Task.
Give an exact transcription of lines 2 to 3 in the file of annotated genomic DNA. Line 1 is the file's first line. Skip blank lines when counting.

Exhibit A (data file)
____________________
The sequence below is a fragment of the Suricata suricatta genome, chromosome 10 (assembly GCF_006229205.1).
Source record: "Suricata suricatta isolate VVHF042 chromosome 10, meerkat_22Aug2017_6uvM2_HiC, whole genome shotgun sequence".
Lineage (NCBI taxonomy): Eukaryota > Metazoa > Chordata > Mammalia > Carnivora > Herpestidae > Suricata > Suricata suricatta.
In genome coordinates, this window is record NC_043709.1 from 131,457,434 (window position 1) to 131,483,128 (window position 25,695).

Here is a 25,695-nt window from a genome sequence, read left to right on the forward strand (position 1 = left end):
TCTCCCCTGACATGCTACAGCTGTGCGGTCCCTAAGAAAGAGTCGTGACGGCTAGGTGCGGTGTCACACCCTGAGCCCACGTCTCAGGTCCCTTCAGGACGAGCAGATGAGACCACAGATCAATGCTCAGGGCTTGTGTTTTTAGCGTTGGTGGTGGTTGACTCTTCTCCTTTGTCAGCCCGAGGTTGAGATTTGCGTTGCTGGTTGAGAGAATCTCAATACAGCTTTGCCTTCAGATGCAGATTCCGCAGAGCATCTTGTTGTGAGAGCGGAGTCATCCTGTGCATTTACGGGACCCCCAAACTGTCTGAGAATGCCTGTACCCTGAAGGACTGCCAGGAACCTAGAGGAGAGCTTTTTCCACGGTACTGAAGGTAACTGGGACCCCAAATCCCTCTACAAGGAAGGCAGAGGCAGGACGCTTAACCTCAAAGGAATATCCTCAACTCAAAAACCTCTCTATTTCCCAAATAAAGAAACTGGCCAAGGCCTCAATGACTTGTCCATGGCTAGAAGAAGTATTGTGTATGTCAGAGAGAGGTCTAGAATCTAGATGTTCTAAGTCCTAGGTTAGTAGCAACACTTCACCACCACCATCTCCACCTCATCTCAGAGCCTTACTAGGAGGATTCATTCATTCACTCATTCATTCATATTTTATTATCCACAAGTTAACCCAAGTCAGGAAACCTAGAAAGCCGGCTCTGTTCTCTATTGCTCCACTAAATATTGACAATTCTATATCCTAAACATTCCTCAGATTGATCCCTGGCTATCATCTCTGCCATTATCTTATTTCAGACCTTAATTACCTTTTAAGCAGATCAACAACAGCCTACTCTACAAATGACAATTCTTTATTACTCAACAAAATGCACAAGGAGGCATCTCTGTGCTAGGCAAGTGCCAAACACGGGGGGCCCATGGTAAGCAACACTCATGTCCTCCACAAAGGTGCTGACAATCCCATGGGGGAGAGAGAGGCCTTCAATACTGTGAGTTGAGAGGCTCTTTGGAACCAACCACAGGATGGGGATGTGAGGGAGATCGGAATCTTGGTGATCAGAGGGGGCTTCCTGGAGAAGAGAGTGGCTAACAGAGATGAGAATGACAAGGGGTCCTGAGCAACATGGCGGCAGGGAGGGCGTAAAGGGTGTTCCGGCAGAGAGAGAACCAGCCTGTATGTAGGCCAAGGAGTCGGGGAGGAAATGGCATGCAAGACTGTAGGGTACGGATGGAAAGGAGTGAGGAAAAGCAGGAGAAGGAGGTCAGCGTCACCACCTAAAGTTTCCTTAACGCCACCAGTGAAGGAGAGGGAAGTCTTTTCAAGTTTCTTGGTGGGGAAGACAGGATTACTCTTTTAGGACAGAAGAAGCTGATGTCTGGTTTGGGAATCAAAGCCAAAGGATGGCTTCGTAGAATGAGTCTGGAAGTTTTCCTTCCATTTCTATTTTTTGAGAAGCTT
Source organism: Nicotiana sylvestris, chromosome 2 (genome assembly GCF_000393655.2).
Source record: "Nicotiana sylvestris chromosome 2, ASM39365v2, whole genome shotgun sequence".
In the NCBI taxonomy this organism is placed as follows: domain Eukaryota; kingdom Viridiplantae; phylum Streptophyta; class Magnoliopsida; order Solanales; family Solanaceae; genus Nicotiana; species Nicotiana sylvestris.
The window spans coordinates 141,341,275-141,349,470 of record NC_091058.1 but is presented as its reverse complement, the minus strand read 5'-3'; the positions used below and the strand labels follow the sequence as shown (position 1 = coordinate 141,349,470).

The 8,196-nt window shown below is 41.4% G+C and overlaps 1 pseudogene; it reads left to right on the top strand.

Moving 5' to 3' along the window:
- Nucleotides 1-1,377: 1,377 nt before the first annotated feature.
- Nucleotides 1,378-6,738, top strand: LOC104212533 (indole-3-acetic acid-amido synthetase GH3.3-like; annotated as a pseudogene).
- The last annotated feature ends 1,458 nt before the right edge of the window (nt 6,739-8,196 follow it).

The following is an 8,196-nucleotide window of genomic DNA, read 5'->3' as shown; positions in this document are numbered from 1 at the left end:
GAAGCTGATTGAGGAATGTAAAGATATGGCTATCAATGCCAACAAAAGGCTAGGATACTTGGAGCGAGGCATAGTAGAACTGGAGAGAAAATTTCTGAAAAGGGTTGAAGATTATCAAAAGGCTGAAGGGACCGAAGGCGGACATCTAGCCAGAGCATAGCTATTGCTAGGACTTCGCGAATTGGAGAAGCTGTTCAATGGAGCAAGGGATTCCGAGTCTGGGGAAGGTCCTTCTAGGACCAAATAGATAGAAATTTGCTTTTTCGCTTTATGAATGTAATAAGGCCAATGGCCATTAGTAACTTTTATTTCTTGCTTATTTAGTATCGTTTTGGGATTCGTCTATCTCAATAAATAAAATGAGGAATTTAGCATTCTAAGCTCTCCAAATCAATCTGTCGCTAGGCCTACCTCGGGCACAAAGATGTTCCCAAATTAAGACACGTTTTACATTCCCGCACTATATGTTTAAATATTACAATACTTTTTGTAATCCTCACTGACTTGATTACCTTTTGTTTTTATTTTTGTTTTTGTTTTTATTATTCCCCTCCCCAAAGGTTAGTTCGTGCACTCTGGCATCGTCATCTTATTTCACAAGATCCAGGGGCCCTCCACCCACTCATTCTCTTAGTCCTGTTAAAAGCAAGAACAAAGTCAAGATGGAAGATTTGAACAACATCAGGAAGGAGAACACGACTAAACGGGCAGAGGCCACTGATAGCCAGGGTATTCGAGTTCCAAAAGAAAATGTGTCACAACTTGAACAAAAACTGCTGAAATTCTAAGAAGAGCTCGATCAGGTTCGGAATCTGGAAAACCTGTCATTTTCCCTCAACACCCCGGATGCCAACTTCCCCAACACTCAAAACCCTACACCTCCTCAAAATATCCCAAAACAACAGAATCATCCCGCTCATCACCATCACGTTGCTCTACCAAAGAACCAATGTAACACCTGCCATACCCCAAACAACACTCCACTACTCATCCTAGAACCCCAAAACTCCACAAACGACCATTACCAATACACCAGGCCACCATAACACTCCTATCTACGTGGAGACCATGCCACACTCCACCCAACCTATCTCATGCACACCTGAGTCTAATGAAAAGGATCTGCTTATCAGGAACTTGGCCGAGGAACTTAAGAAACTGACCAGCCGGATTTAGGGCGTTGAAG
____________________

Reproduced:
Source record: "Suricata suricatta isolate VVHF042 chromosome 10, meerkat_22Aug2017_6uvM2_HiC, whole genome shotgun sequence".
Lineage (NCBI taxonomy): Eukaryota > Metazoa > Chordata > Mammalia > Carnivora > Herpestidae > Suricata > Suricata suricatta.